At WiseGEEK, we're committed to delivering accurate, trustworthy information. Our expert-authored content is rigorously fact-checked and sourced from credible authorities. Discover how we uphold the highest standards in providing you with reliable knowledge.
The Consolidated Omnibus Budget Reconciliation Act of 1985, also known as “COBRA,” became effective in April 1986. It was a catch-all piece of legislation set up to “reconcile” inconsistent budget legislation passed by the Senate and the House, and thus enact that year's federal budget. One of its components, for example, authorized the funding of AMTRAK, the government-owned railroad company, through 1988. The most far-reaching elements of the Consolidated Omnibus Budget Reconciliation Act of 1985concerned Americans' employer-provided health insurance and their continued access to that insurance after the termination of the employment relationship.
Briefly, the Consolidated Omnibus Budget Reconciliation Act of 1985 required employers to permit former employees, upon termination of employment, to continue the health insurance coverage they'd had while employed. This coverage generally was required to be extended for 18 months, but some exceptions permitted extensions of up to twice that time period. This coverage wasn't cost-free, however – employers were permitted to charge their former employees up to 102% of the premium cost of continued health insurance coverage. While some employers subsidized these costs or provided health coverage as part of a separation agreement, most charged the full premium. This high cost generally precluded the newly-unemployed from purchasing health insurance, and it's estimated that no more than 10% of all people eligible for continuation health coverage under COBRA actually purchased it. In fact, for some of those eligible for unemployment insurance benefits, it was possible for the COBRA insurance premium to exceed the monthly unemployment insurance benefits.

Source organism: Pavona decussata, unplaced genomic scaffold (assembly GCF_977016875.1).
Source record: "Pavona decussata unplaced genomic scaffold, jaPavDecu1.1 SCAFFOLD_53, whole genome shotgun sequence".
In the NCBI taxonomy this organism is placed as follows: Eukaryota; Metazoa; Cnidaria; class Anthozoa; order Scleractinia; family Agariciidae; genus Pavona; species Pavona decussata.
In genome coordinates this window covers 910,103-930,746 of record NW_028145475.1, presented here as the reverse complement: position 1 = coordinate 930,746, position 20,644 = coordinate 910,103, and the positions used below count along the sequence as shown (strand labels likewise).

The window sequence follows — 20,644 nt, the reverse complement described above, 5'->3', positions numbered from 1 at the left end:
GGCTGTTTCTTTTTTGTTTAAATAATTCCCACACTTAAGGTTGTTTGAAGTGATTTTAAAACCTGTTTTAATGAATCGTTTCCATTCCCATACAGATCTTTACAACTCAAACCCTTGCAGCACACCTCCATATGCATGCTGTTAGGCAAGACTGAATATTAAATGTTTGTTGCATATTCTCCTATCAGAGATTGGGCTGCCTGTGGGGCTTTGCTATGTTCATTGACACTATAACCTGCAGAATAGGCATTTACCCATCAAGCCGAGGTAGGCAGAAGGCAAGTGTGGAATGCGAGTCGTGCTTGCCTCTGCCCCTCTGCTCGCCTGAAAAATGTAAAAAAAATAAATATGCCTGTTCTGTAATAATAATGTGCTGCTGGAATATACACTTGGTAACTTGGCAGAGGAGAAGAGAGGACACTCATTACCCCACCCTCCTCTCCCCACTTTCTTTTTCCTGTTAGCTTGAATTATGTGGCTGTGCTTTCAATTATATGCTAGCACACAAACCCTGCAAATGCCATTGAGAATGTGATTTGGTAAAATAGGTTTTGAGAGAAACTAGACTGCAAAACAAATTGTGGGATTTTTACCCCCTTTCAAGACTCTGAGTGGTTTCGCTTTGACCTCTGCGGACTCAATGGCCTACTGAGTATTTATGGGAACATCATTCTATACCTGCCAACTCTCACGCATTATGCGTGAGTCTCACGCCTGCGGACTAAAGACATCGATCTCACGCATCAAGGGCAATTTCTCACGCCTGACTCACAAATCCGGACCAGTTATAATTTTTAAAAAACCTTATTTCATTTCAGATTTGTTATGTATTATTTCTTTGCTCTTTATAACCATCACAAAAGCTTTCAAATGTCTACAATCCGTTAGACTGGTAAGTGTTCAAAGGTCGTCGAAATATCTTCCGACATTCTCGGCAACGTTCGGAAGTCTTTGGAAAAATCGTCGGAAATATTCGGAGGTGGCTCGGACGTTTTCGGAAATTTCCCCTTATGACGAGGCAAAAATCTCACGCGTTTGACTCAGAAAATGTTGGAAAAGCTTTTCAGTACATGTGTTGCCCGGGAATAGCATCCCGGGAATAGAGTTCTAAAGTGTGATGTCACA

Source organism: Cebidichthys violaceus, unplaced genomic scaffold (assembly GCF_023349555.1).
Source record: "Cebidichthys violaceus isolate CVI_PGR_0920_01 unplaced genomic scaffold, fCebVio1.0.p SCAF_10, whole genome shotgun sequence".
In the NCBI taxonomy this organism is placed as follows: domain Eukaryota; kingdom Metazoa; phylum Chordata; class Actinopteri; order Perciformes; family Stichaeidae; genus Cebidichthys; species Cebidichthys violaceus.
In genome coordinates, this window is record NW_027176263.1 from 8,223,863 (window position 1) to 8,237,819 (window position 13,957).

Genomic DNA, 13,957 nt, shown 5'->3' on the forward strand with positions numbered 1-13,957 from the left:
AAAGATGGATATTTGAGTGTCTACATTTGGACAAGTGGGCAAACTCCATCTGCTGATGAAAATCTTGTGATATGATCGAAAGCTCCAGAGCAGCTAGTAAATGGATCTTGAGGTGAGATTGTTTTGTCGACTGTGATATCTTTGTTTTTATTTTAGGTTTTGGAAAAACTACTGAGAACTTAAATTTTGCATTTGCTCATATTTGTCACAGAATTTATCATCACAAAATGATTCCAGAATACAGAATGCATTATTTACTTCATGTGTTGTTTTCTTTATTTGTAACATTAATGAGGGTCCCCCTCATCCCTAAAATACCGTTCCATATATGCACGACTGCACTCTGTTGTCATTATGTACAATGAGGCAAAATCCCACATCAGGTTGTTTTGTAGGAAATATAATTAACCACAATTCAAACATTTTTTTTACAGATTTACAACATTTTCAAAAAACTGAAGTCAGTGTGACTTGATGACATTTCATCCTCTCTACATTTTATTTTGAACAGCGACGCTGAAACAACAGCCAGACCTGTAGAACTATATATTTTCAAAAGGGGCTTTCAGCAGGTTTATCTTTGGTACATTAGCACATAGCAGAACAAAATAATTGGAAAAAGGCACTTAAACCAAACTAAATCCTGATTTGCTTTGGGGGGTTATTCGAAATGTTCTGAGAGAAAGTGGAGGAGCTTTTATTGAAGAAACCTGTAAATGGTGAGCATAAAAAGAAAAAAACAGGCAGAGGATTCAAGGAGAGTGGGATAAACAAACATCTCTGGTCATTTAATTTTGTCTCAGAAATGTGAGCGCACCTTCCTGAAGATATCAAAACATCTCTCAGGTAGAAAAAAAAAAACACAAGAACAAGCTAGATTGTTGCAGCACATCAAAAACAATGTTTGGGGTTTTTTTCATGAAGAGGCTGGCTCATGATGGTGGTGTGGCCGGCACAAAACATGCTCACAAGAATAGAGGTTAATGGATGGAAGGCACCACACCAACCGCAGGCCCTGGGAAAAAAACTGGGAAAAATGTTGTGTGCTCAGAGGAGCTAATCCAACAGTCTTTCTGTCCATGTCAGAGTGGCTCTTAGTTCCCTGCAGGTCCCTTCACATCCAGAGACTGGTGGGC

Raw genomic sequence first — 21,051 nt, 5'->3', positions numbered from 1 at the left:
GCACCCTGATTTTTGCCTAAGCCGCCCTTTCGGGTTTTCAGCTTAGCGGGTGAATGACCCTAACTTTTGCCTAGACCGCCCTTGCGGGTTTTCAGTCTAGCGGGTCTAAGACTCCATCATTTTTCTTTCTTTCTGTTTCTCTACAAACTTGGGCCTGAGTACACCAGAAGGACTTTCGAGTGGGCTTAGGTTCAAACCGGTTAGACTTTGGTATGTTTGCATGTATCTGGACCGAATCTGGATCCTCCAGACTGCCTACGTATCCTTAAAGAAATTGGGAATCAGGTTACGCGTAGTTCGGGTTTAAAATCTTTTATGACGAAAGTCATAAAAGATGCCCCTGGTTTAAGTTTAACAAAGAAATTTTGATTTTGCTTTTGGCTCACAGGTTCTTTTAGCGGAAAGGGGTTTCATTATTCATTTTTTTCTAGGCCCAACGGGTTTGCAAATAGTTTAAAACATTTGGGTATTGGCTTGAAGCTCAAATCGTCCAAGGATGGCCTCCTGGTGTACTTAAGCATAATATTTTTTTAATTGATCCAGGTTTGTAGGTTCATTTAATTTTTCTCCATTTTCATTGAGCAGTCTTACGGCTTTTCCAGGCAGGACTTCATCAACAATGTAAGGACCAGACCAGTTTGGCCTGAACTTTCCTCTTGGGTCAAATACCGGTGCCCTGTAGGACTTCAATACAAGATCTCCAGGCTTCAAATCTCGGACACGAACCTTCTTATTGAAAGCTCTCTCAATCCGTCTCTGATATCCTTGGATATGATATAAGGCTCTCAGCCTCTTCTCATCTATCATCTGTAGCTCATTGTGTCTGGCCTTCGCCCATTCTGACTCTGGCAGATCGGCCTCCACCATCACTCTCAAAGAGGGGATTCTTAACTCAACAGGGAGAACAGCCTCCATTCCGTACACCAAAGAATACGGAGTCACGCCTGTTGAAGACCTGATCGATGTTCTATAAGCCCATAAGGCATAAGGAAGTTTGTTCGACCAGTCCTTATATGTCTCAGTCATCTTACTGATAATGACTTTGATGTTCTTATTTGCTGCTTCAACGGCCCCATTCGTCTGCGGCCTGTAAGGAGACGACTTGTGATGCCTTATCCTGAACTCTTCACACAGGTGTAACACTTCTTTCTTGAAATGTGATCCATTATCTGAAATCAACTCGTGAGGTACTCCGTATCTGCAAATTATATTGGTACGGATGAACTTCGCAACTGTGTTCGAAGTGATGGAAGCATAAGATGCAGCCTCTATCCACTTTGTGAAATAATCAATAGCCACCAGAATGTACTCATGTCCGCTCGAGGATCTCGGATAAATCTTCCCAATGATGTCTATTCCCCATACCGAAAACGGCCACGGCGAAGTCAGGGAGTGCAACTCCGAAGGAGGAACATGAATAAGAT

COBRA coverage, as it quickly became known, wasn't generally available to those who'd been discharged from employment for cause, who had voluntarily quit, or who'd retired; it was available to those whose employment ended for reasons beyond their control, such as layoff for whatever reason, or plant shutdowns. It also became a convenient way for some to maintain their health coverage without interruption – upon finding new employment, the new employer would pay the COBRA premiums for the new employee until their own carrier's waiting period requirements had been met, at which point the new employee would be covered under the new employer's plan.
In prosperous economic times, when periods of unemployment are relatively rare and relatively short, the burden of COBRA health insurance premiums is something for which most working families can plan and pay, even if most don't actually do so. It was during a period of prolonged recession, though, which began in 2007 in the United States, that it became evident that the long-term unemployed had no realistic ability to purchase health insurance independently, well-intentioned Consolidated Omnibus Budget Reconciliation Act legislation from 1985 notwithstanding. Thus, the American Recovery and Reinvestment Act of 2009 (ARRA), and its subsequent amendments, provided a subsidy of 65% for COBRA premiums, funded by the national treasury.